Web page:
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Hammer Time

  • Written by CSA Ocean Sciences
  • Category: Blog

Hammerhead sharks are certainly on the animal kingdom’s short list for unusual morphology. Much has been written on the adaptive functions of the T-shaped head, also known as a cephalofoil, which appears to enhance maneuverability and sensory functions in these sharks. Not only are the eyes and nostrils (nares) laterally separated on opposite sides of the hammer to increase reception coverage, the ventral surface of the hammer is also peppered with tiny sensory pits (ampullae of Lorenzini) that detect the electromagnetic signals emitted by prey. These facets result in a “search beam” much wider than that of a similar sized shark with a normally shaped head. Like mine sweepers, hammerhead sharks can scan the seafloor for prey buried out of sight and needing additional sensory assistance to locate.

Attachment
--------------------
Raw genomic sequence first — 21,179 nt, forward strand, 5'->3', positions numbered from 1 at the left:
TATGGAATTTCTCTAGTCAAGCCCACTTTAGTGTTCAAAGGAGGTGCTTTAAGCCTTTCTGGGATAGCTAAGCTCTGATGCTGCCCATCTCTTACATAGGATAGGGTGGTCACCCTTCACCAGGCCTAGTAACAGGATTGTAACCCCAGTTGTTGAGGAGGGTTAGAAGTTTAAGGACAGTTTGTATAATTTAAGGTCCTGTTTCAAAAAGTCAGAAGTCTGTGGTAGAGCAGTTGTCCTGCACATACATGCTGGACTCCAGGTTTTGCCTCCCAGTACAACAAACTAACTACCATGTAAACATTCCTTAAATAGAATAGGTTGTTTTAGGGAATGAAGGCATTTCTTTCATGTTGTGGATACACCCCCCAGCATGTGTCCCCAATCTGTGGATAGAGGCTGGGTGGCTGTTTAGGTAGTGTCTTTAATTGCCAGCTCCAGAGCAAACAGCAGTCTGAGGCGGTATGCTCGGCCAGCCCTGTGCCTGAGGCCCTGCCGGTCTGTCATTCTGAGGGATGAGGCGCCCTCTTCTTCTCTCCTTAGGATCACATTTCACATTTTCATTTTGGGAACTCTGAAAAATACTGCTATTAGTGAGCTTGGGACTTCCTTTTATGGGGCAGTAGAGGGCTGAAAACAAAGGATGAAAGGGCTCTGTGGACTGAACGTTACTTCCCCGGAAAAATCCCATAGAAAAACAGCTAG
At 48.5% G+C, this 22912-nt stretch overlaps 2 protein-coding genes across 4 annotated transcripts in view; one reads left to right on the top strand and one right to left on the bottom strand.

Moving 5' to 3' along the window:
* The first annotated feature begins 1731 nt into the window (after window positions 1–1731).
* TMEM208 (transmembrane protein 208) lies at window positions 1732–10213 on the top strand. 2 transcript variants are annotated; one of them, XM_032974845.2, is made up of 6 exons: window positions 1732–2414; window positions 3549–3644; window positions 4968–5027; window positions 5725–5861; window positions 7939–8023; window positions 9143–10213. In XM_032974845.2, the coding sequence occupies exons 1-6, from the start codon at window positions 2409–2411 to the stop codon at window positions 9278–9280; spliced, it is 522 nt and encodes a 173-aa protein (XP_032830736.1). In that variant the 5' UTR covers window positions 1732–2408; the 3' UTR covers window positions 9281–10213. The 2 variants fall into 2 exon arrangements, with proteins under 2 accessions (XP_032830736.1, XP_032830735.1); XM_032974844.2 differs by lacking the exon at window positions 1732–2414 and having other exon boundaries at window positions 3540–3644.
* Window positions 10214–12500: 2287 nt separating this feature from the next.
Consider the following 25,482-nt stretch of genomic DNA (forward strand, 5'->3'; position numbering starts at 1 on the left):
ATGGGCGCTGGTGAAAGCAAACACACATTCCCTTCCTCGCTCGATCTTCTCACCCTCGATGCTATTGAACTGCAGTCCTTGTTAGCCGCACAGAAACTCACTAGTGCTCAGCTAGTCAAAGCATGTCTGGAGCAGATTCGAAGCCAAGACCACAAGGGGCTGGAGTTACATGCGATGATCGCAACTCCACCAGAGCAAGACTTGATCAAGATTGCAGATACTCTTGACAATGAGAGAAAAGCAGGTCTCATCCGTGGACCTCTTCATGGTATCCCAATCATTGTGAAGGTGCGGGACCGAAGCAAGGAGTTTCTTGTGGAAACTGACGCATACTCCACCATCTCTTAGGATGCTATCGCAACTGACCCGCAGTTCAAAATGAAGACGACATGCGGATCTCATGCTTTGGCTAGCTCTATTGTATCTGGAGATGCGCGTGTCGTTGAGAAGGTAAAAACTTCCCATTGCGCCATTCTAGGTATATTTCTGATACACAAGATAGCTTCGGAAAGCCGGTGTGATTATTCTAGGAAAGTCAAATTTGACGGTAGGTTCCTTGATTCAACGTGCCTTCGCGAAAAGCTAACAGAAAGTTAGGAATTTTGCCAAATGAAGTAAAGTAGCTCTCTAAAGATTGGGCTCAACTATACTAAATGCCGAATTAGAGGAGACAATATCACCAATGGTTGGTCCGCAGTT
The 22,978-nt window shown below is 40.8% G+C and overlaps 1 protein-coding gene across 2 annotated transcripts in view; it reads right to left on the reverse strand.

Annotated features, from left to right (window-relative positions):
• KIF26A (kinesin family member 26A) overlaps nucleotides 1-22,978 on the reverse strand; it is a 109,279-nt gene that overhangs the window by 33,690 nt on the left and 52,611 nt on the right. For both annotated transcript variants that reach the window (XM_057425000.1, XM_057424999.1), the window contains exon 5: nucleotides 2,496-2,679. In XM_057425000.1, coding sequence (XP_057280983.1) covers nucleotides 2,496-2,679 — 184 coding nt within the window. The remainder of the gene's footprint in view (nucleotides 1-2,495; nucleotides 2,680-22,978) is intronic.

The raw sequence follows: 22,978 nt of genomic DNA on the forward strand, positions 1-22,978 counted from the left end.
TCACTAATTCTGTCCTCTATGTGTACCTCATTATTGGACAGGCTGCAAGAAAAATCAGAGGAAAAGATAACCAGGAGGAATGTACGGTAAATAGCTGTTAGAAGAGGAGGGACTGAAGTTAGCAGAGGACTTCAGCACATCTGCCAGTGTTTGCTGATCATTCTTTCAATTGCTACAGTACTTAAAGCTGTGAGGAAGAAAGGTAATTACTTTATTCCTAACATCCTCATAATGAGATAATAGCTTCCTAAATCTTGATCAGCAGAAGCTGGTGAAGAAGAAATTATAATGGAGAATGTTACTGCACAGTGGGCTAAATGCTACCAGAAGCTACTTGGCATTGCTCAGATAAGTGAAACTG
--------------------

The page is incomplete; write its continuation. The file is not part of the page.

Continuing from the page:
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Farmers on the Reef

  • Written by CSA Ocean Sciences
  • Category: Blog

Farming was a major step in the development of human societies, helping to free us from the uncertainty of living off the land. But, not surprisingly, other animals were “farming” long before humans were even hunting and gathering on the open plains of Africa.

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Keeping the Clients Happy

  • Written by CSA Ocean Sciences
  • Category: Blog

Cleaning behavior by fishes is a phenomenon in which an individual of one species (the “cleaner”) removes annoying external parasites (ectoparasites) as well as mucus, dead skin, and other material from the body surfaces of another species (the “client”). Cleaning behavior occurs in a variety of environmental settings including freshwater, but it is best documented on coral reefs.

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